One of the studies they’re working on: Using focused ultrasounds to temporarily open or “disrupt” the barrier that surrounds the brain in areas where there’s an abnormal build-up of Alzheimer-causing proteins. Researchers want to see whether this will reduce the clustered proteins, and improve or slow progression of the disease.

READ MORE: Can treatment ‘disrupt’ Alzheimer’s in the brain? Help these Florida doctors find out

AI to teach

Miami Dade College showcased a variety of tech at its booth, including robotic dogs and a 3D virtual dissection table that is being used in classrooms. The interactive table displays an accurate 3D representation of human and animal bodies.

You can add or remove muscles, change your field of view and other details to explore and learn the human body.

Juan Melo of Miami Dade College explains how the 3D virtual dissection table can help students better understand how the human body works on April 18, 2024 during the 10th annual eMerge Americas conference in Miami Beach, FL.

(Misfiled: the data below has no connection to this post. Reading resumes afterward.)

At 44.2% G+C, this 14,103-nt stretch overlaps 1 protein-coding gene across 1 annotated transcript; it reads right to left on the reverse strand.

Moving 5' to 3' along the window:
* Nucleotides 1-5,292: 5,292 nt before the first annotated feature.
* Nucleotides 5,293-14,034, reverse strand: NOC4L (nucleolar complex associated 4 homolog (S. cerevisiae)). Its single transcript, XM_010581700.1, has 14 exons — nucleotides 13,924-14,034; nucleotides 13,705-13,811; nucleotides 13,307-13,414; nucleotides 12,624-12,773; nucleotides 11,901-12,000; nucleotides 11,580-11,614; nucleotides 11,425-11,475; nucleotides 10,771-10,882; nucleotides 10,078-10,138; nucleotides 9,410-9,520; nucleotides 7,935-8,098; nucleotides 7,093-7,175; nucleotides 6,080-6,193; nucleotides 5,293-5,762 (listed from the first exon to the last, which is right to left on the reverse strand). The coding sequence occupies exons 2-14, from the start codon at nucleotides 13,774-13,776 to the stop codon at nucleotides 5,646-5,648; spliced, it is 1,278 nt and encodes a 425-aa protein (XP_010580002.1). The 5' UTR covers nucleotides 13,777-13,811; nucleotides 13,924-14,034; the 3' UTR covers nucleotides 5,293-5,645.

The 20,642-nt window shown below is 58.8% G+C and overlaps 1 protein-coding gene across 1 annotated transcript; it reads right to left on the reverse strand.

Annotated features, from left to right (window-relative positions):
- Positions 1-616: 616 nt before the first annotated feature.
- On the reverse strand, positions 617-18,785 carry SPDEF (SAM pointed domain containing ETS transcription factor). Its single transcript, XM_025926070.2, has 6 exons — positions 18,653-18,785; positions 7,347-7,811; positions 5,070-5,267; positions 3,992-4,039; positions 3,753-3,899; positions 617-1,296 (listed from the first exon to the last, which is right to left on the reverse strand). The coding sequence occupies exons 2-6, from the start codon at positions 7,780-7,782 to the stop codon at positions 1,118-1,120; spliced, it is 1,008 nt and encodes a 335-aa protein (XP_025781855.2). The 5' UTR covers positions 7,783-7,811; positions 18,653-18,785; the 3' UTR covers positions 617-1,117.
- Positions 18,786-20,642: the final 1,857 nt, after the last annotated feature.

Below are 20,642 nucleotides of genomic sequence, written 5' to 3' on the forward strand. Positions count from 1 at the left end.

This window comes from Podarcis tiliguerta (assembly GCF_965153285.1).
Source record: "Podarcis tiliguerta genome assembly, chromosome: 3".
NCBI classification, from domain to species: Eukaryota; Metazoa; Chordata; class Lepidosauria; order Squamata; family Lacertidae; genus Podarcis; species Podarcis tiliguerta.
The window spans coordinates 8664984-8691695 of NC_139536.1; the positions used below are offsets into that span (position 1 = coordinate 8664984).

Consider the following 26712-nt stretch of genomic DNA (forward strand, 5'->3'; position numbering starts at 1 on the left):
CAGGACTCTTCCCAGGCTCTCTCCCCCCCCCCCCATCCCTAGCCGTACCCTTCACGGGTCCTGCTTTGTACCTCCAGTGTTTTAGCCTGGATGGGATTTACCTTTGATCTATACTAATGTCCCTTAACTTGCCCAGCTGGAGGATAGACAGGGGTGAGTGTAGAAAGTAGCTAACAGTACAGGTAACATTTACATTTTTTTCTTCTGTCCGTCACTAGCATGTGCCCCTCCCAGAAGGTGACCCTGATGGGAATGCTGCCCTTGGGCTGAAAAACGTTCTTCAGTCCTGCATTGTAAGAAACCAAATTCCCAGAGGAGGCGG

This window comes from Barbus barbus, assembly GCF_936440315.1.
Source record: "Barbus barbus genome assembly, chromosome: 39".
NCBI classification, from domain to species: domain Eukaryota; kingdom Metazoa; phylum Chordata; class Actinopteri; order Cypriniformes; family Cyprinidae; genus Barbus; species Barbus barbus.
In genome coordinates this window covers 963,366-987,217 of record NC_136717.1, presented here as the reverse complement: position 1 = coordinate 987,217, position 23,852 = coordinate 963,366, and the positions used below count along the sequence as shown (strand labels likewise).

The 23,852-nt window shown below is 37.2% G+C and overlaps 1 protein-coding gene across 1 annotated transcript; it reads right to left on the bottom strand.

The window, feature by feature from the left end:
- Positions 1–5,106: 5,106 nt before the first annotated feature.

Juan Melo of Miami Dade College explains how the 3D virtual dissection table can help students better understand how the human body works on April 18, 2024 during the 10th annual eMerge Americas conference in Miami Beach, FL. Michelle Marchante [email protected]

‘Pushing the limits of healthcare’ on the race track

Jackson Health System builds a full-service temporary trauma center in just weeks for Formula 1’s Miami Grand Prix. It has all the medical equipment doctors would need for an emergency, including X-ray machines and blood transfusions. It’s fully-equipped to care for patients as if they were actually at Jackson’s Ryder Trauma Center in Miami, according to Lisa Coleman, director of nursing in Jackson’s critical care division.